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Anchorage First TV Memories
Did you know there was a race to be the first TV station in Anchorage and Alaska? What are your memories of Anchorage TV?
Photo by Ward Wells
Pictured above, on your far right, is TV host Frank Feeman doing his “HiJinks” kid’s show on KFIA-TV.
In 1953, two companies were in a race to be the first TV station in Anchorage and in Alaska.
The two were KTVA (“K-TV-Alaska”) channel 11 and one you may not know about. KFIA-TV (“K-First In Alaska”), channel 2.
KFIA went on to become KENI-TV, now KTUU. But more about that later in this story.
When the race began in the summer of 1953, channel 11 was the first to receive its call letters, KTVA. from the Federal Communication Commission (FCC).
Not to be outdone, KFIA became the first to have its TV tower in place. The location was the top of the Westward Hotel.
The First Signal Transmission
Pictured above is a simple station ID transmitted by KFIA-TV.
Facing many technical problems, on October 15, 1953, KFIA-TV managed to broadcast a primitive test signal. Then on October 17, they broadcast a station ID like the one pictured above.
Following that, KFIA-TV Station Manager James Duncan announced that KFIA-TV would begin regular programming on November 1.
KTVA Channel 11
Back in September, KTVA had installed their TV tower on top of the McKinley Building and began moving equipment into the first floor of the building.
November 1st and Still no TV
After announcing that KFIA-TV would begin regular broadcasting on November 1st, that date came and went without success.
KFIA-TV announced several other dates for the start of regular programming, but was not able to follow through. The station ended up publishing an apology in the Anchorage Daily News and Daily Times newspapers.
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A Christmas Gift for Anchorage
On December 4, 1953, KTVA successfully broadcast a test pattern.
Then on December 11, KTVA channel 11 began broadcasting a regular schedule of TV programs to a happy Anchorage audience.
What Anchorage Watched
The above is a promotional picture.
First up on December 11, 1953, on KTVA, was an episode of a TV series called “The Range Rider”.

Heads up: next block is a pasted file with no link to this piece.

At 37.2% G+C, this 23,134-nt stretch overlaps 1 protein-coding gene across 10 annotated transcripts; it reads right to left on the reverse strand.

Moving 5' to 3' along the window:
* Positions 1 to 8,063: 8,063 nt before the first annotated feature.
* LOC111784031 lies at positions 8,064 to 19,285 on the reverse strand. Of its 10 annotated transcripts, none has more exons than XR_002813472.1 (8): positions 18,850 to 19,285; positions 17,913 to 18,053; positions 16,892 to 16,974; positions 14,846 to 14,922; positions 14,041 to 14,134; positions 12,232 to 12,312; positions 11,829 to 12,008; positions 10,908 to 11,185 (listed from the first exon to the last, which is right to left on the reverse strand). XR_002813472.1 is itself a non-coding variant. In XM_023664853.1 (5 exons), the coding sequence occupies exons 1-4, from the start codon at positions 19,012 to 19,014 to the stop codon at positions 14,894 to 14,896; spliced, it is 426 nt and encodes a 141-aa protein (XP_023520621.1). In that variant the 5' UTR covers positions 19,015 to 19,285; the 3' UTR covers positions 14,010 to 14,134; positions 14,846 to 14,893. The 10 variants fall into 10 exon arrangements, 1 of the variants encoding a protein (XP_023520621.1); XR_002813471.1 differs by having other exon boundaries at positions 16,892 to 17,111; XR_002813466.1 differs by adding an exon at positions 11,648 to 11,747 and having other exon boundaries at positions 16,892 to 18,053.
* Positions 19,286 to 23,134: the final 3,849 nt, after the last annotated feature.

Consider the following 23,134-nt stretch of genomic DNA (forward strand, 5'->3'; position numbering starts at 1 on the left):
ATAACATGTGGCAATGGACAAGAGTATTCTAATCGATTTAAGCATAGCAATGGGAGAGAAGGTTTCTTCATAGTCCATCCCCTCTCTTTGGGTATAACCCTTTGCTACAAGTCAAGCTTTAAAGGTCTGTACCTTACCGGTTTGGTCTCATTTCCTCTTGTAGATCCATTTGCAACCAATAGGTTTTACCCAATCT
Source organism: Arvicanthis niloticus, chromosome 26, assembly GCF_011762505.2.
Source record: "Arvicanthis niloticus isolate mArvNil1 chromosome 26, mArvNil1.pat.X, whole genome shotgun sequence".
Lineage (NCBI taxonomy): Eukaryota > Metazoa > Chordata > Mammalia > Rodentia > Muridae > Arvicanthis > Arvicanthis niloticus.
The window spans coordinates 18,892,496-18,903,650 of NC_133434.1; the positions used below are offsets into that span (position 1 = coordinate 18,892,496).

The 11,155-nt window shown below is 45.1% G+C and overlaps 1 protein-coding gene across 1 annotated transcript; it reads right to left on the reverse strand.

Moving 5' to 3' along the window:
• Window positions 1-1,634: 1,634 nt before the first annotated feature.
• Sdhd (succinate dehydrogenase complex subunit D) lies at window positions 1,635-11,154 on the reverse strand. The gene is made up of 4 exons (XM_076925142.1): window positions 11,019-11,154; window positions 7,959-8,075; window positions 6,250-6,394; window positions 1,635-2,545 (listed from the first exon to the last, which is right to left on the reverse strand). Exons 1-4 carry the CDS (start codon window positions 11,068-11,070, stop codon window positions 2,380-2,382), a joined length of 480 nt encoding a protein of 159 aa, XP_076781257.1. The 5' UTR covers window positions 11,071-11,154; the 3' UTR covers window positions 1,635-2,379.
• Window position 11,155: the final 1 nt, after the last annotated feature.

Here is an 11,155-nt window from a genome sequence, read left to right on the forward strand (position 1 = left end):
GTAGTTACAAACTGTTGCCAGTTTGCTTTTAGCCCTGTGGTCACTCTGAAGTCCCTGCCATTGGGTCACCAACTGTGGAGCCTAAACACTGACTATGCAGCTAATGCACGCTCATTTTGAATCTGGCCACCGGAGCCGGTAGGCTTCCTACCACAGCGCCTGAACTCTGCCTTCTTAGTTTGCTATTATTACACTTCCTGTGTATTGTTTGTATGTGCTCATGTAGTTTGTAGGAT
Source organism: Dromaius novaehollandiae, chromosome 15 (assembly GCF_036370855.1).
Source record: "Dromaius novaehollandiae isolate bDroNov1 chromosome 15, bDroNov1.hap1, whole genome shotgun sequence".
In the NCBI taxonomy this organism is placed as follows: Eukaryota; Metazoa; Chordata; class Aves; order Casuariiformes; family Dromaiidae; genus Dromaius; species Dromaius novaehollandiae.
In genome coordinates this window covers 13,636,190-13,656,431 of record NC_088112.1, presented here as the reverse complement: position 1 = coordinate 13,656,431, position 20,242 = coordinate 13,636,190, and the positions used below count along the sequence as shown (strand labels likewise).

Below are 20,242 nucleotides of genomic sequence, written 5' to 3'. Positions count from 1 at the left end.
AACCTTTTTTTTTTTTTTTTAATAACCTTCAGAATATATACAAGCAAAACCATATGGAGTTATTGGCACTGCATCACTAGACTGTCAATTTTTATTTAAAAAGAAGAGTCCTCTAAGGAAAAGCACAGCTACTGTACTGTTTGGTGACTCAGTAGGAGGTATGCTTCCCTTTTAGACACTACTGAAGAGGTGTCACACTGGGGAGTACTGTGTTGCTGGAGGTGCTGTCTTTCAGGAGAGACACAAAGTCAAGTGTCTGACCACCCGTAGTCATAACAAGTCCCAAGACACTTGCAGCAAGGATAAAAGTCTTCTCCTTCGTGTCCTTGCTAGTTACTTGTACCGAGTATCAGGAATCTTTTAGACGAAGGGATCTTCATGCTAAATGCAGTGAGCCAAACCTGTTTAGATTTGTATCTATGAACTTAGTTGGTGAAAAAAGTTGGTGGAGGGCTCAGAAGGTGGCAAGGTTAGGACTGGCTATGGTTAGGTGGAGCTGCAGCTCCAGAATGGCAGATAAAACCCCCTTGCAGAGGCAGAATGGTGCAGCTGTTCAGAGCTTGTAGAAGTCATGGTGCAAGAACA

Did you know that actor Jock Mahoney of Range Rider is the father of actress Sally Field?
Also broadcast to the delight of a very happy Anchorage audience was the “Gene Autry Show”, “Amos n’ Andy”, and several children’s shows including the cartoon series, “Crusader Rabbit” and “Time for Beany”.
All this, plus a host of local civic leaders came to welcome KTVA channel 11.
What About KFIA-TV?
Technical issues continued to be a major problem for KFIA-TV. But all that aside, they opted to start broadcasting on December 14th, just three days after KTVA had gone on the air.
Photo by Ward Wells
Pictured above is the KFIA-TV booth at the Consumer Carnival in Anchorage.
KFIA-TV continued broadcasting and even purchased the new TV camera pictured above.
The sign beside the man in the picture reads:
“KFIA-TV channel 2. The best in entertainment.
KFIA thanks its many sponsors for making it possible to add this new RCA studio camera to its facilities. Means new live programs, better commercials, special events. It’s channel 2 for you.”
The First Woman’s Local TV Show
Pictured above is Lorene Harrison of the Hat Box, an Anchorage favorite.
From 1954 to 1958, Harrison hosted the first local woman’s TV show in Anchorage. First on KFIA, then on KENI-TV. It was called “Lorene’s Scrapbook” and her show was live for an hour Monday through Friday.
Harrison’s show was being broadcast in Anchorage before the “Norma Goodman Show” on KTVA channel 11, or The Woman’s Touch” with Theda Comstock on KENI-TV channel 2.
You can enjoy reading more.
Take a look at Norma Goodman and Theda Comstock and remember.
What Ever Happened to KFIA-TV?
On December 28, 1954, Midnight Sun Broadcasting, owned by the Lathrop Company and managed by Al Bramstedt Sr., purchased KFIA.
In 1955, KFIA became KENI-TV (now KTUU).
Pictured above at the Anchorage Fur Rendezvous are, left to right:
Al Bramstedt Sr., channel 2 news anchor, Ty Clark, Behind the camera is Jim Balog and the two on the right are Bill Stewart and Fur Rendezvous Master of Ceremonies, Orville Lake.
In the late 1960s, KENI-TV pioneered color television in Anchorage.
Take a look at KENI -TV Brings Color TV to Anchorage and remember.
Your Free Local Anchorage Teen TV Show e-Book
While we’re talking about local TV memories, we want you to have this gift.
Do you remember “The Varsity Show”?
That’s Ron Moore in the white coat in the picture above.
It was Anchorage’s version of American Bandstand. You may have watched the show, you may have danced on the program… You may have even worked on the show as an Anchorage teen.
Mike of Anchorage Memories wrote this e-book and it’s yours free.
Click on the following link for your instant PDF download:
Take a look at The Varsity Show e-Book and remember.
Connect with Mike and Mary
Yes, that’s Mary and Mike in the picture above. Notice who has the popcorn.
And yes, we were a tad younger in the picture above. But, to this day, Mary still controls the popcorn.
Did you enjoy this look at the race to become the first TV station in Anchorage? And did you download your free Varsity Show e-book?
You can easily send us your comments by replying to this email. You can even say, “I watched the Fur Rendezvous dog sled races on KENI-TV channel 2”.
And you can Contact Us anytime you want to.
Until Next Time
Mike and Mary